Drumkerin – It’s Not Just About the House - Misc. AU
Mahalath Halperin Architects
Drumkerin – It’s Not Just About the House

Drumkerin – It’s Not Just About the House

Drumkerin is an eco-house project by Mahalath Halperin Architects. It won the Single Dwelling (New) Award at the 2018 Architecture & Design Sustainability Awards

Words by Mahalath Halperin Architects

There was a time when solar hot water and PVs on the roof deemed a home innovative and very green. Passive solar design and double glazing were considered leading edge and good examples were hard to find. We’ve now moved far beyond that in our knowledge and capacity for designing passive solar, energy-efficient and environmentally friendly houses. As architects, we have the ability (and responsibility) to design better. With rising emissions and a changing climate, it is essential that proactive sustainable architecture becomes the norm as a contribution to reducing our carbon footprint. But it’s not just about the house. Examples of the responsible building need to be much more than that to have a significant impact on our collective carbon footprint. It’s not just about good design or the right materials and systems. It’s also about living, behaviour, locality, community inclusiveness. I recently designed and completed Drumkerin, my home office in Armidale with many of the above elements. Yes, it faces true north and has good zoning, lots of insulation, thermal mass and double glazing. But it also has a large component of recycled and upcycled content. It incorporates innovative materials such as PCM (phase change materials) and low tech solutions such as nil-energy evaporative cooling. But again, it’s not just about the house. It aimed to be an example of low carbon, minimal footprint, community embracing living in a regional city. During the design process, a holistic approach to all decision-making influenced the choices throughout the project (as architect and client), balancing each eco-initiative against a set of criteria:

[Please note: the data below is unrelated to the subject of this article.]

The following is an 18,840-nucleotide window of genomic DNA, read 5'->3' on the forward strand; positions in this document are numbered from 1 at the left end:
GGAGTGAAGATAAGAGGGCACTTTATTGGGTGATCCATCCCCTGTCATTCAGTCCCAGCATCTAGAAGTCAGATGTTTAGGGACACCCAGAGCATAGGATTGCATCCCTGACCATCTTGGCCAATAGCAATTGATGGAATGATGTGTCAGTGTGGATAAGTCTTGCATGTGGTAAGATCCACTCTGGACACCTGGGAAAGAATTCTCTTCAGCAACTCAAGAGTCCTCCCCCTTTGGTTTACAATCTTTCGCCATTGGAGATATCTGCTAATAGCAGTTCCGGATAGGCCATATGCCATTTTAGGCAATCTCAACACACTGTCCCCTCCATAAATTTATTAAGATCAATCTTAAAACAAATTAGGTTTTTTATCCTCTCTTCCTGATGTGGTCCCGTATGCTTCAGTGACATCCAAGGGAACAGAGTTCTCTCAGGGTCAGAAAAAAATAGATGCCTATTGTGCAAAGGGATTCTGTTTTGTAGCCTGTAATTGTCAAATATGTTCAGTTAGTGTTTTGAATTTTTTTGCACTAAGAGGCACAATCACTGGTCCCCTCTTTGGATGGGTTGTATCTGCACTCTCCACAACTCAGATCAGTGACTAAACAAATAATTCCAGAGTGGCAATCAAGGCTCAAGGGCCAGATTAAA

1. practical – would it be possible, would it work, would it last? 

2. sensible – was it worth the effort, does it balance with other ideas or negate other benefits?

3. aesthetic – does it look good, does it complement the rest of the house? 

4. financial – is it affordable, is it cost-effective, what’s its payback and would its benefits last?

The answers to these questions have proved true in the completed project with a significant reduction in our carbon footprint while being an exemplar for others. The house sits on a subdivided block near the centre of the city, retaining the 1920s house at the front, with sympathetic and appropriate development behind – and maximising already existing urban infrastructure. As part of infill development, a precedent was fought for – and agreed to with the local council – to retain all stormwater and roof water on site. To have connected to the council’s drainage system 100 metres away would have been cost-prohibitive and halted the project. Instead, we created a total storage capacity of 50 kl, enabling us to still water the extensive permaculture based garden despite level 4 water restrictions (ironically not even on the agenda at the time). But the tank design was, like most decisions in this project, multifaceted. We wanted to keep as much water as possible for the garden. The house straddles an old tennis court, so is partly at ground level, then continues over the tennis court with 38 kl water tank storage beneath. On hot days, with only a high clerestory window